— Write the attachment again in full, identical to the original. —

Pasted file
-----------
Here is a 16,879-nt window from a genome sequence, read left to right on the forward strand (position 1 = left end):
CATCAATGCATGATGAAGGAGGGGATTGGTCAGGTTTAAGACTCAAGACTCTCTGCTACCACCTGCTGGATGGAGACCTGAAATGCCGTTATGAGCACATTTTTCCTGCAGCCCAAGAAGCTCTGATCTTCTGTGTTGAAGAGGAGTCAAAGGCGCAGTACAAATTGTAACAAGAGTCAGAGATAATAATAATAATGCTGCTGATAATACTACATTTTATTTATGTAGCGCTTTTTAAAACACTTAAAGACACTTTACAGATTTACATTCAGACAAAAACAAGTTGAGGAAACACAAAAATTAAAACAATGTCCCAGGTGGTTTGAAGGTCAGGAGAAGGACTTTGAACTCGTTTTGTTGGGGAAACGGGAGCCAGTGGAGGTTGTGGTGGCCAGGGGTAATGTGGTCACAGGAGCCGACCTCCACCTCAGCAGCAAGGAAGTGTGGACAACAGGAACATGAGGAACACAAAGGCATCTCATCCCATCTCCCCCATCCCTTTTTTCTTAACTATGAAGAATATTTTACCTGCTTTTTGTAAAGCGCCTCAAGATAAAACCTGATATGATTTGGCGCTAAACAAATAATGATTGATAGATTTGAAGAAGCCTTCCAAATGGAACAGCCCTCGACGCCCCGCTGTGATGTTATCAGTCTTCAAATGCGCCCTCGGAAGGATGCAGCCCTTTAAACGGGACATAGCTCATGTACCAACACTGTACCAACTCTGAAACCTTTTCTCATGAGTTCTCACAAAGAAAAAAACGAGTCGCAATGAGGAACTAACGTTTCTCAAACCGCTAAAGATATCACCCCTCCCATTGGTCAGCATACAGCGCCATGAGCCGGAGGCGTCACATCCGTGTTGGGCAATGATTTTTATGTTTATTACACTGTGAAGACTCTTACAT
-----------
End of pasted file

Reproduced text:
Here is a 16,879-nt window from a genome sequence, read left to right on the forward strand (position 1 = left end):
CATCAATGCATGATGAAGGAGGGGATTGGTCAGGTTTAAGACTCAAGACTCTCTGCTACCACCTGCTGGATGGAGACCTGAAATGCCGTTATGAGCACATTTTTCCTGCAGCCCAAGAAGCTCTGATCTTCTGTGTTGAAGAGGAGTCAAAGGCGCAGTACAAATTGTAACAAGAGTCAGAGATAATAATAATAATGCTGCTGATAATACTACATTTTATTTATGTAGCGCTTTTTAAAACACTTAAAGACACTTTACAGATTTACATTCAGACAAAAACAAGTTGAGGAAACACAAAAATTAAAACAATGTCCCAGGTGGTTTGAAGGTCAGGAGAAGGACTTTGAACTCGTTTTGTTGGGGAAACGGGAGCCAGTGGAGGTTGTGGTGGCCAGGGGTAATGTGGTCACAGGAGCCGACCTCCACCTCAGCAGCAAGGAAGTGTGGACAACAGGAACATGAGGAACACAAAGGCATCTCATCCCATCTCCCCCATCCCTTTTTTCTTAACTATGAAGAATATTTTACCTGCTTTTTGTAAAGCGCCTCAAGATAAAACCTGATATGATTTGGCGCTAAACAAATAATGATTGATAGATTTGAAGAAGCCTTCCAAATGGAACAGCCCTCGACGCCCCGCTGTGATGTTATCAGTCTTCAAATGCGCCCTCGGAAGGATGCAGCCCTTTAAACGGGACATAGCTCATGTACCAACACTGTACCAACTCTGAAACCTTTTCTCATGAGTTCTCACAAAGAAAAAAACGAGTCGCAATGAGGAACTAACGTTTCTCAAACCGCTAAAGATATCACCCCTCCCATTGGTCAGCATACAGCGCCATGAGCCGGAGGCGTCACATCCGTGTTGGGCAATGATTTTTATGTTTATTACACTGTGAAGACTCTTACAT